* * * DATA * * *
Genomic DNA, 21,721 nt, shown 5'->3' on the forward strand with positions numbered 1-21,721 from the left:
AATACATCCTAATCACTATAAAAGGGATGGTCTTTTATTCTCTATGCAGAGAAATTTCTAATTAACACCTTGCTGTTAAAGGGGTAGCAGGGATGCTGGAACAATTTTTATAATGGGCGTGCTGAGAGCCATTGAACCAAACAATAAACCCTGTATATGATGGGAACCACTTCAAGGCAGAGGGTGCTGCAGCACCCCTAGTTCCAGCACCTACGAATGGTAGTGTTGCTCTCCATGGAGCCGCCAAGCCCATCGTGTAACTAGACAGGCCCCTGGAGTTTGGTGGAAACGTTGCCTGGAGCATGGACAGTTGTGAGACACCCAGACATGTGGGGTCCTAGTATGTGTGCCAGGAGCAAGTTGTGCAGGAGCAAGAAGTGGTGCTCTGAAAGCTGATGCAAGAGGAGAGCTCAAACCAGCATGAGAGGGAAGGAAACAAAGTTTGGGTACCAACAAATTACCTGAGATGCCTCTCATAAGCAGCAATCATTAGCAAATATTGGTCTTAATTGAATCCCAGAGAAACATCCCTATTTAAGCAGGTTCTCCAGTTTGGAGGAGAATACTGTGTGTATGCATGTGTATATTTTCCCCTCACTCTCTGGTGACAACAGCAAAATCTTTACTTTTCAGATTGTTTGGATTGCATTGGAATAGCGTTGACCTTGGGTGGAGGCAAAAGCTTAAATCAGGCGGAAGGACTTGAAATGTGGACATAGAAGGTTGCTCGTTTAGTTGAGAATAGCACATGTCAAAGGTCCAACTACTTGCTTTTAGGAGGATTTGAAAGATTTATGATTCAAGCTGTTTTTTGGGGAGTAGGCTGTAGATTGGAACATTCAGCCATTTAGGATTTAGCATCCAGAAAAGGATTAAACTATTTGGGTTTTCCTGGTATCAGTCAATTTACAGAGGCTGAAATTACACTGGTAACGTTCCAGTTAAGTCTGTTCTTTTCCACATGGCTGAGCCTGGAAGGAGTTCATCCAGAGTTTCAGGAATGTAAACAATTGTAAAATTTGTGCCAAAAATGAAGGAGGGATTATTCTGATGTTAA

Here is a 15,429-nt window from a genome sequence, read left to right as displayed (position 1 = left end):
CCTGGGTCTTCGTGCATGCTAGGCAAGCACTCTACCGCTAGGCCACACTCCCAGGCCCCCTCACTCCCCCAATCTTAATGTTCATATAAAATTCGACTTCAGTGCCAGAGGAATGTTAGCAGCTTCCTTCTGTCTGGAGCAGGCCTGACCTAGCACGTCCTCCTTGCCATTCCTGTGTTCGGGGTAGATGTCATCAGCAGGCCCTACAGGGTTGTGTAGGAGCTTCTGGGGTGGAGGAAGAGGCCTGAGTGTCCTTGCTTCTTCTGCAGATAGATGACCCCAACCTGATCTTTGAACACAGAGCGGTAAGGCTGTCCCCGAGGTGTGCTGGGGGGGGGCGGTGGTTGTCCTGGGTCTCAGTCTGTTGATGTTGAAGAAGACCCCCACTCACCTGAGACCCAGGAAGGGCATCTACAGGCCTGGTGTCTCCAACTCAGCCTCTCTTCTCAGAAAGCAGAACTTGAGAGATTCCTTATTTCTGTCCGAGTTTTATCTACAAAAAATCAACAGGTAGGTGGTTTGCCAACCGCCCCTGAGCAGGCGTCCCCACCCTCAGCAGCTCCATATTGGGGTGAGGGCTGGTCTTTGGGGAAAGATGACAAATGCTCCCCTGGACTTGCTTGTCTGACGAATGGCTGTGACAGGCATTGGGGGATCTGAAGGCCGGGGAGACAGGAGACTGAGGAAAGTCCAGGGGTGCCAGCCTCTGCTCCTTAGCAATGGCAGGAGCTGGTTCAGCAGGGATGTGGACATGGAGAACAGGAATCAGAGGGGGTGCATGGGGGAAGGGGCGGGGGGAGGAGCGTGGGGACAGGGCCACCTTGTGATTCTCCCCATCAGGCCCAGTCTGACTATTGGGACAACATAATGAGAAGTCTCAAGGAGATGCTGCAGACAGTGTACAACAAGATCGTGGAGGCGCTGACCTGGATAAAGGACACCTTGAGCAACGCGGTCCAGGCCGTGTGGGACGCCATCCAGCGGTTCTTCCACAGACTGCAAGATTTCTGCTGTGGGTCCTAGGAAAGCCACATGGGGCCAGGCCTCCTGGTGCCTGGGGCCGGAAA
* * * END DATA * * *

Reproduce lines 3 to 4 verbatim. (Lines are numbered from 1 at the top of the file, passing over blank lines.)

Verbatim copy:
Here is a 15,429-nt window from a genome sequence, read left to right as displayed (position 1 = left end):
CCTGGGTCTTCGTGCATGCTAGGCAAGCACTCTACCGCTAGGCCACACTCCCAGGCCCCCTCACTCCCCCAATCTTAATGTTCATATAAAATTCGACTTCAGTGCCAGAGGAATGTTAGCAGCTTCCTTCTGTCTGGAGCAGGCCTGACCTAGCACGTCCTCCTTGCCATTCCTGTGTTCGGGGTAGATGTCATCAGCAGGCCCTACAGGGTTGTGTAGGAGCTTCTGGGGTGGAGGAAGAGGCCTGAGTGTCCTTGCTTCTTCTGCAGATAGATGACCCCAACCTGATCTTTGAACACAGAGCGGTAAGGCTGTCCCCGAGGTGTGCTGGGGGGGGGCGGTGGTTGTCCTGGGTCTCAGTCTGTTGATGTTGAAGAAGACCCCCACTCACCTGAGACCCAGGAAGGGCATCTACAGGCCTGGTGTCTCCAACTCAGCCTCTCTTCTCAGAAAGCAGAACTTGAGAGATTCCTTATTTCTGTCCGAGTTTTATCTACAAAAAATCAACAGGTAGGTGGTTTGCCAACCGCCCCTGAGCAGGCGTCCCCACCCTCAGCAGCTCCATATTGGGGTGAGGGCTGGTCTTTGGGGAAAGATGACAAATGCTCCCCTGGACTTGCTTGTCTGACGAATGGCTGTGACAGGCATTGGGGGATCTGAAGGCCGGGGAGACAGGAGACTGAGGAAAGTCCAGGGGTGCCAGCCTCTGCTCCTTAGCAATGGCAGGAGCTGGTTCAGCAGGGATGTGGACATGGAGAACAGGAATCAGAGGGGGTGCATGGGGGAAGGGGCGGGGGGAGGAGCGTGGGGACAGGGCCACCTTGTGATTCTCCCCATCAGGCCCAGTCTGACTATTGGGACAACATAATGAGAAGTCTCAAGGAGATGCTGCAGACAGTGTACAACAAGATCGTGGAGGCGCTGACCTGGATAAAGGACACCTTGAGCAACGCGGTCCAGGCCGTGTGGGACGCCATCCAGCGGTTCTTCCACAGACTGCAAGATTTCTGCTGTGGGTCCTAGGAAAGCCACATGGGGCCAGGCCTCCTGGTGCCTGGGGCCGGAAA